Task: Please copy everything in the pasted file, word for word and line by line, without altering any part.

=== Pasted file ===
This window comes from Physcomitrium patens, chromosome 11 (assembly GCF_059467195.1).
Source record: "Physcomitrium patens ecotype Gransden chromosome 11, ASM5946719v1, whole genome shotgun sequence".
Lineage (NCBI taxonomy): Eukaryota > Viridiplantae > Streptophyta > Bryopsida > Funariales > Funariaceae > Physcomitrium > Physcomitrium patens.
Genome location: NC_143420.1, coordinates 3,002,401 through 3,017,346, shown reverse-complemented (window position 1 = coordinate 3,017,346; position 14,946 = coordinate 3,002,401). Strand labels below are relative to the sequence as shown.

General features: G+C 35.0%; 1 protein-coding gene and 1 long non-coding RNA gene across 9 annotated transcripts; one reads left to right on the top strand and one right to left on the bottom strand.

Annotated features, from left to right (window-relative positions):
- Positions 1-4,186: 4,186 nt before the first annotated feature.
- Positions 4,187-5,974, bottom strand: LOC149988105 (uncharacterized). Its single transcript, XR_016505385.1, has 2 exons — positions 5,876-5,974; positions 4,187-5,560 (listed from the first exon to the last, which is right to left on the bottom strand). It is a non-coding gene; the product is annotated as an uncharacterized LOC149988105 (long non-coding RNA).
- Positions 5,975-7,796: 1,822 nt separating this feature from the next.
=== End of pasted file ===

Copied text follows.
This window comes from Physcomitrium patens, chromosome 11 (assembly GCF_059467195.1).
Source record: "Physcomitrium patens ecotype Gransden chromosome 11, ASM5946719v1, whole genome shotgun sequence".
Lineage (NCBI taxonomy): Eukaryota > Viridiplantae > Streptophyta > Bryopsida > Funariales > Funariaceae > Physcomitrium > Physcomitrium patens.
Genome location: NC_143420.1, coordinates 3,002,401 through 3,017,346, shown reverse-complemented (window position 1 = coordinate 3,017,346; position 14,946 = coordinate 3,002,401). Strand labels below are relative to the sequence as shown.

General features: G+C 35.0%; 1 protein-coding gene and 1 long non-coding RNA gene across 9 annotated transcripts; one reads left to right on the top strand and one right to left on the bottom strand.

Annotated features, from left to right (window-relative positions):
- Positions 1-4,186: 4,186 nt before the first annotated feature.
- Positions 4,187-5,974, bottom strand: LOC149988105 (uncharacterized). Its single transcript, XR_016505385.1, has 2 exons — positions 5,876-5,974; positions 4,187-5,560 (listed from the first exon to the last, which is right to left on the bottom strand). It is a non-coding gene; the product is annotated as an uncharacterized LOC149988105 (long non-coding RNA).
- Positions 5,975-7,796: 1,822 nt separating this feature from the next.